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fact checking websitesQuickly check whether a political statement is fact, fiction or something in between. Fact checking websites won’t give you all the answers or tell you what to think, but they they can help you sort out what is and isn’t true – and that’s important.

Occasionally American election seasons can become mean-spirited, with both sides saying things that are veritably untrue while constantly accusing the other side of lying. We’re lucky – this year everyone is behaving, and there are no such problems at all. Seriously. It’s been great.

But if the next election somehow proves to be full of spin and outright distortions it will be good to know which sites are trying to work out whether a statement is true or false – regardless of which party that statement comes from.

Politifact

This Pulitzer-prize winning project – run by the Tampa Bay Times – is among the best known fact-checking sites in America. It is also perhaps the simplest of these sites to browse. Statements from politicians are shown alongside the “truth-o-meter”, an imaginary device capable of showing you the truth of a statement with a simple color code. Red lies, yellow partial truths and green facts are easy enough to interpret, and if the meter is on fire you know a statement is completely false.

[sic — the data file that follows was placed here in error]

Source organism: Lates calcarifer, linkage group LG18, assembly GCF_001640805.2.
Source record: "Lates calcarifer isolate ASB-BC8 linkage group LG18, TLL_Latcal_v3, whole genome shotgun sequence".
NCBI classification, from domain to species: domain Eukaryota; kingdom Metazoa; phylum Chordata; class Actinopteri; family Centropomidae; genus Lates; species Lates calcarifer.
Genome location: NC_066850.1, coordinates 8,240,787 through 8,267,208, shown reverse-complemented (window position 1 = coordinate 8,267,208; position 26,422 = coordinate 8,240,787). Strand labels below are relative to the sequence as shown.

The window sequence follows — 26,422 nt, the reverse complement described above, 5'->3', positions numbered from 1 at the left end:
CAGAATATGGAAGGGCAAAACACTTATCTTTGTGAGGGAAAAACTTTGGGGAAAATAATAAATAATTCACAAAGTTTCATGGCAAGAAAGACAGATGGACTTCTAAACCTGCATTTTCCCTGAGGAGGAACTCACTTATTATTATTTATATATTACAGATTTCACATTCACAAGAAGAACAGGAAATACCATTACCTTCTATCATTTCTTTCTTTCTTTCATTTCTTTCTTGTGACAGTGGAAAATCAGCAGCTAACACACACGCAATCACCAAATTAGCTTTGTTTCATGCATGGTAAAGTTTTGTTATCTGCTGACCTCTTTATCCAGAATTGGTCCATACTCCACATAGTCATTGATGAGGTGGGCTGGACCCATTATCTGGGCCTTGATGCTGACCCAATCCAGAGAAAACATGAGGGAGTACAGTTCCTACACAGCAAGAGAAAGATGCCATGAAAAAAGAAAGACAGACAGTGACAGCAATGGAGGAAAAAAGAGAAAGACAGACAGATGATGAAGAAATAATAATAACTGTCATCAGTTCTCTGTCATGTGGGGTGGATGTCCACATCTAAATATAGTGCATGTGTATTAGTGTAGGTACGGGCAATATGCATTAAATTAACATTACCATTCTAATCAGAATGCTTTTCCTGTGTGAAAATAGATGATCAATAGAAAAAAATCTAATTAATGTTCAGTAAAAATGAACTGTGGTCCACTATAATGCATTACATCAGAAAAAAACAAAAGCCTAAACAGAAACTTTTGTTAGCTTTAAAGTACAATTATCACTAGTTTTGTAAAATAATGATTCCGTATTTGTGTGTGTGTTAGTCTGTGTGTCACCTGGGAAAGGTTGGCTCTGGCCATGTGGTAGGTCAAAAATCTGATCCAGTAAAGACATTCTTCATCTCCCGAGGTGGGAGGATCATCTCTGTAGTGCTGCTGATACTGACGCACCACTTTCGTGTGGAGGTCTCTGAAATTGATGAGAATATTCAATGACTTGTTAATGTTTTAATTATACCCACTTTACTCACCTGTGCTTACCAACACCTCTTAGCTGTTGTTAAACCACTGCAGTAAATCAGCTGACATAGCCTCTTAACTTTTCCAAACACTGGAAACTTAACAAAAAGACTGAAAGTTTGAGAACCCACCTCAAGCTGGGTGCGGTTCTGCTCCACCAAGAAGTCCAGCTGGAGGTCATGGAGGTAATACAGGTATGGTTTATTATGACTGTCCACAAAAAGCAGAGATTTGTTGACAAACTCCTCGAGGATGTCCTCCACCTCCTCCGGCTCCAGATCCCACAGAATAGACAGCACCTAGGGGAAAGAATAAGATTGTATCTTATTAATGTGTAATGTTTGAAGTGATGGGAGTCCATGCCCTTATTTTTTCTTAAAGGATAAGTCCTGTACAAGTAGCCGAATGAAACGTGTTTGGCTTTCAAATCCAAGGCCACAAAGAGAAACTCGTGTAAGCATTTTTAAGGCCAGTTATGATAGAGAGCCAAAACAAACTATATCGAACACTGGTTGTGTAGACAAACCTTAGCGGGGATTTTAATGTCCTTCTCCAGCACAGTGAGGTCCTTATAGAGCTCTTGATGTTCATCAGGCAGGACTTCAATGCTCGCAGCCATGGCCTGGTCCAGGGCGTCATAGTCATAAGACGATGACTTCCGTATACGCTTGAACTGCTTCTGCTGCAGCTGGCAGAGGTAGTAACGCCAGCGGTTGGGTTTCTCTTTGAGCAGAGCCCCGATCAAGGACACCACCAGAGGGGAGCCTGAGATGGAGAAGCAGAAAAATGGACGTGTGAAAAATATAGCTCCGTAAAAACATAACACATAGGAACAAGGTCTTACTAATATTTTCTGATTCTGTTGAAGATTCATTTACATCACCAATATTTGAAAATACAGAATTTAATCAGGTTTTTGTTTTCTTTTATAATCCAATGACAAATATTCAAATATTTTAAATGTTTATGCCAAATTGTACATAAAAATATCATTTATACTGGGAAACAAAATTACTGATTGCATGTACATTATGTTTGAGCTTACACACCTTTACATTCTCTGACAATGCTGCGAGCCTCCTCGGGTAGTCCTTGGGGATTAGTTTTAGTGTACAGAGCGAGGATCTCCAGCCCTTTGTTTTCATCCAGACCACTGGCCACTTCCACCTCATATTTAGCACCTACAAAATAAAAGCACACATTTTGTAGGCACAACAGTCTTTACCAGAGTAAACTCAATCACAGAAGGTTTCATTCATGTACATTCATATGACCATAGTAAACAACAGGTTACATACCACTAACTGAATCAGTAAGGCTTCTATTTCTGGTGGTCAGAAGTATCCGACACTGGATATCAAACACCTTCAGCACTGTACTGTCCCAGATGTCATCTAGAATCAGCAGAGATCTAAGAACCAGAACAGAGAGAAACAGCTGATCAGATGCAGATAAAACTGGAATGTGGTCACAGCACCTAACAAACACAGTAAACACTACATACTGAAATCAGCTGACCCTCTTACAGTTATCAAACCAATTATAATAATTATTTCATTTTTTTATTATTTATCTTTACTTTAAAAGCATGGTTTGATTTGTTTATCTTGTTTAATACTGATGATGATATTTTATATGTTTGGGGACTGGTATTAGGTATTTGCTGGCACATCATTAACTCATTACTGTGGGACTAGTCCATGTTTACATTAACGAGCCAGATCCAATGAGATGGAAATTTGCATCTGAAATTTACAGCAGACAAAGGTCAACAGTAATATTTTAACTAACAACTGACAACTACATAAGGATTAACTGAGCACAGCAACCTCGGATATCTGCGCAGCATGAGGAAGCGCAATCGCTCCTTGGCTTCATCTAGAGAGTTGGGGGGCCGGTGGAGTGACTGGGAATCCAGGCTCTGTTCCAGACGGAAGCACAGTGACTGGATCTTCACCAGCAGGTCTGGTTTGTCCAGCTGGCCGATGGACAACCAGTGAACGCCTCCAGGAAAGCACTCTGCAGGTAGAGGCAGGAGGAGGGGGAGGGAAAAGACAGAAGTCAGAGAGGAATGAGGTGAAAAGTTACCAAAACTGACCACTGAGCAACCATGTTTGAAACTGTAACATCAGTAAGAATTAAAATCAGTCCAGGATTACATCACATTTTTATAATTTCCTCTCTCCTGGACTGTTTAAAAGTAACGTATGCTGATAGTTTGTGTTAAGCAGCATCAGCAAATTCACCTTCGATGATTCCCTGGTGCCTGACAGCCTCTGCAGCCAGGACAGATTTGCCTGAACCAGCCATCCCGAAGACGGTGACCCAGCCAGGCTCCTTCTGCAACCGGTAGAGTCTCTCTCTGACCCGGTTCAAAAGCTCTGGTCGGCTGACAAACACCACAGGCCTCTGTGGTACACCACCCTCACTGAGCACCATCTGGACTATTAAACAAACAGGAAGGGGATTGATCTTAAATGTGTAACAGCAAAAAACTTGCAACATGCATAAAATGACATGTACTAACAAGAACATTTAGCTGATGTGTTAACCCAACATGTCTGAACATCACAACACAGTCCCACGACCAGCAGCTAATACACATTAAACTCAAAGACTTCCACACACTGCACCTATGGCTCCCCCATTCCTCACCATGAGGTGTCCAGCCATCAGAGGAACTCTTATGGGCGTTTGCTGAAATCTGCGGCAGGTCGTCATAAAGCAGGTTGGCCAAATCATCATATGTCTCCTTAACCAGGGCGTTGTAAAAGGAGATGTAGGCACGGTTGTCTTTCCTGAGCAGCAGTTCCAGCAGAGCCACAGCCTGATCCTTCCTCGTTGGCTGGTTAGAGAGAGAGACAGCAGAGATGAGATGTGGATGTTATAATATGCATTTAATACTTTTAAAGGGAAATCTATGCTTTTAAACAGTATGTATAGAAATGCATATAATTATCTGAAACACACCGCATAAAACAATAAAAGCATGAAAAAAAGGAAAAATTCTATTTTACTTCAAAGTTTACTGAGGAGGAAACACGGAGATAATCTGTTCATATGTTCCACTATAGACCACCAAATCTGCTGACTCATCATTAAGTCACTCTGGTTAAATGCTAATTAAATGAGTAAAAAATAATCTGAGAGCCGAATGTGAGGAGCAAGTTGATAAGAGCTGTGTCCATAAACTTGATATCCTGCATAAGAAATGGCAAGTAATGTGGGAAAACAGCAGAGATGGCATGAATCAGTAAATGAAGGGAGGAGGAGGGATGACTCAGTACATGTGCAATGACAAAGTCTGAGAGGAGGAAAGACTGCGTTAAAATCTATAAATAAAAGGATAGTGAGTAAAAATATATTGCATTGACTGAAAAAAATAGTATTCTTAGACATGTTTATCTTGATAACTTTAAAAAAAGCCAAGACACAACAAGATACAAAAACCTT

fact checking websites

It’s a somewhat childish scale, sure, but it’s great at a glance – and clicking any statement provides an in-depth breakdown of the facts. Check out Politifact now if you’re interested; there’s even smartphone apps if you want them.

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FactCheck.org

Another site frequently cited by the press, FactCheck.org is offered by the Anenberg Public Policy Center of the University of Pennsylvania. There’s no convenient dial telling you how true a statement is, but you’ll find articles exploring the facts behind statements made by prominent politicians.

fact checking web sites

Check out FactCheck.org now, if you’re interested.

Washington Post Fact Checker

This blog, offered by the Washington Post’s Glenn Kessler, breaks down political advertisements as well as headline-making statements from both parties.

fact checking web sites

It’s not staffed by an entire team like the above fact checking websites, but it does regularly break down what’s being said. Check out Fact Checker if you’re interested.

Snopes Politics

No list of fact-checking sites is complete without Snopes, the oldest such site on the Internet. Originally focused on verifying or refuting the email forwards and Internet legends that quickly spread in the web’s early days, Snopes today may seem old-fashioned. The information it offers, however, is still extremely relevant.

fact checking websites